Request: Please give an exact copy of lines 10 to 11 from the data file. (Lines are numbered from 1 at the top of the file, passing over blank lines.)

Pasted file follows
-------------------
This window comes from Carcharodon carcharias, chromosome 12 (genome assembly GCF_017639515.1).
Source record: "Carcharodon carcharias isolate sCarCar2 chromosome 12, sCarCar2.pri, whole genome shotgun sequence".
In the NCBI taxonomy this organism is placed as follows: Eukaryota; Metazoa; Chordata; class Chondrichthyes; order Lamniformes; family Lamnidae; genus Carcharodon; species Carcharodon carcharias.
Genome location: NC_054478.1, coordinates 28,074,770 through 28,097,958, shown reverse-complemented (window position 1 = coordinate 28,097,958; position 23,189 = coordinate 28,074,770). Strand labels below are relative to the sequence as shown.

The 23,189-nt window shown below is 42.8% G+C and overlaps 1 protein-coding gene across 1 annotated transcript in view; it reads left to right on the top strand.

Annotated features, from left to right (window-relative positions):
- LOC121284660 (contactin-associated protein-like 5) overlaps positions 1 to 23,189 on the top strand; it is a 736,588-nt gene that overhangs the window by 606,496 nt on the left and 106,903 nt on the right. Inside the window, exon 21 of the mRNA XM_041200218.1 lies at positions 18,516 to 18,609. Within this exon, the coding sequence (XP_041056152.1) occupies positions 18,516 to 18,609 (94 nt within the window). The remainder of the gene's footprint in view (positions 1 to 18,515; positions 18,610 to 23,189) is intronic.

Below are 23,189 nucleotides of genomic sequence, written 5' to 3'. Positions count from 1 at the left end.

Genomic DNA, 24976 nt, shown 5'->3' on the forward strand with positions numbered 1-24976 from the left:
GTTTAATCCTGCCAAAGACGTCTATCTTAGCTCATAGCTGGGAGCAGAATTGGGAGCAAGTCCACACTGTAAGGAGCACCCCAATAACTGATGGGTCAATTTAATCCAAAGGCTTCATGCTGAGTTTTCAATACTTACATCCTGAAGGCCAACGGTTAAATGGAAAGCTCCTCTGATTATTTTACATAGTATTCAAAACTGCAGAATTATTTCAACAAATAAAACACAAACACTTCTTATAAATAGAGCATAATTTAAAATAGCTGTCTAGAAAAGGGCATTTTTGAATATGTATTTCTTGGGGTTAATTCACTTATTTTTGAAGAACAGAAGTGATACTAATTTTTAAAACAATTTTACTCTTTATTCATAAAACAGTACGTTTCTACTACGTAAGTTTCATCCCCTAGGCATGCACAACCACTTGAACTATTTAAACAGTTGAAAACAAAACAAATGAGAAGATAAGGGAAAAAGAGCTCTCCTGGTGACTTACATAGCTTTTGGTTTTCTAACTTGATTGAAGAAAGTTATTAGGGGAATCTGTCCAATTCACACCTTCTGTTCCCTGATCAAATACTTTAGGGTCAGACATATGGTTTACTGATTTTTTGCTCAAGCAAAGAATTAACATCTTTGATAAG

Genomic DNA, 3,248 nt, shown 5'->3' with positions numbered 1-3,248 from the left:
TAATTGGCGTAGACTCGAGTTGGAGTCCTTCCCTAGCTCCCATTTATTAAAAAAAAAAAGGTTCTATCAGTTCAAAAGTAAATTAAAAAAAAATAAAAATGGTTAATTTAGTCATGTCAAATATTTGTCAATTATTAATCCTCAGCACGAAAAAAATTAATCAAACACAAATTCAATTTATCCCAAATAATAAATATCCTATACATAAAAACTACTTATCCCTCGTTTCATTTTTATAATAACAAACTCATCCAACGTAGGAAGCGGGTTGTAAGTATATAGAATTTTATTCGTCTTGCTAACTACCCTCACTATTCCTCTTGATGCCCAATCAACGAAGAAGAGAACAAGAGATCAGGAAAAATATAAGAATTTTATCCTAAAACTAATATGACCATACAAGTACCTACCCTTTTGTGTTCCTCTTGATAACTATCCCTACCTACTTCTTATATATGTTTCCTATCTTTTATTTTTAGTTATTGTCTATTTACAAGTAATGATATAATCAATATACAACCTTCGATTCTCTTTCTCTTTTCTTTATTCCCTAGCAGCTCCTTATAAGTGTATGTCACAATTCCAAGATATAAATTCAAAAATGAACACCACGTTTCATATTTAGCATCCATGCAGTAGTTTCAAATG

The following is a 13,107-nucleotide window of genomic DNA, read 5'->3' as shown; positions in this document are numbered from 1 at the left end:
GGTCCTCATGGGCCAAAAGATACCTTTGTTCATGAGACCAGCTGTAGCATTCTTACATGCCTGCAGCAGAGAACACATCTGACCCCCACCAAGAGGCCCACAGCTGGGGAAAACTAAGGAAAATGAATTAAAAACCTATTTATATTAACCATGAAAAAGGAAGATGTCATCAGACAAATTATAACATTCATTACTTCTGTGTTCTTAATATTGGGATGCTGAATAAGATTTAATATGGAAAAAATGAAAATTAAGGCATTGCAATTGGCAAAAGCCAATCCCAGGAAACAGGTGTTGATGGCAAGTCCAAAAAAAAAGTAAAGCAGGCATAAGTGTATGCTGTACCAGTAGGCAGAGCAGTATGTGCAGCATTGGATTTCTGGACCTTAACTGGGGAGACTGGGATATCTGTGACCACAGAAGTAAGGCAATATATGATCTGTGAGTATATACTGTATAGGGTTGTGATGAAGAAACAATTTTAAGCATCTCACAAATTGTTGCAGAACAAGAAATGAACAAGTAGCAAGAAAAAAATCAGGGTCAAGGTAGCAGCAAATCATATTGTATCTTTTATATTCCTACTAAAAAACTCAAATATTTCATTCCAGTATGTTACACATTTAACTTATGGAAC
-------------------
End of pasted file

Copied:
GTTTAATCCTGCCAAAGACGTCTATCTTAGCTCATAGCTGGGAGCAGAATTGGGAGCAAGTCCACACTGTAAGGAGCACCCCAATAACTGATGGGTCAATTTAATCCAAAGGCTTCATGCTGAGTTTTCAATACTTACATCCTGAAGGCCAACGGTTAAATGGAAAGCTCCTCTGATTATTTTACATAGTATTCAAAACTGCAGAATTATTTCAACAAATAAAACACAAACACTTCTTATAAATAGAGCATAATTTAAAATAGCTGTCTAGAAAAGGGCATTTTTGAATATGTATTTCTTGGGGTTAATTCACTTATTTTTGAAGAACAGAAGTGATACTAATTTTTAAAACAATTTTACTCTTTATTCATAAAACAGTACGTTTCTACTACGTAAGTTTCATCCCCTAGGCATGCACAACCACTTGAACTATTTAAACAGTTGAAAACAAAACAAATGAGAAGATAAGGGAAAAAGAGCTCTCCTGGTGACTTACATAGCTTTTGGTTTTCTAACTTGATTGAAGAAAGTTATTAGGGGAATCTGTCCAATTCACACCTTCTGTTCCCTGATCAAATACTTTAGGGTCAGACATATGGTTTACTGATTTTTTGCTCAAGCAAAGAATTAACATCTTTGATAAG

Genomic DNA, 3,248 nt, shown 5'->3' with positions numbered 1-3,248 from the left: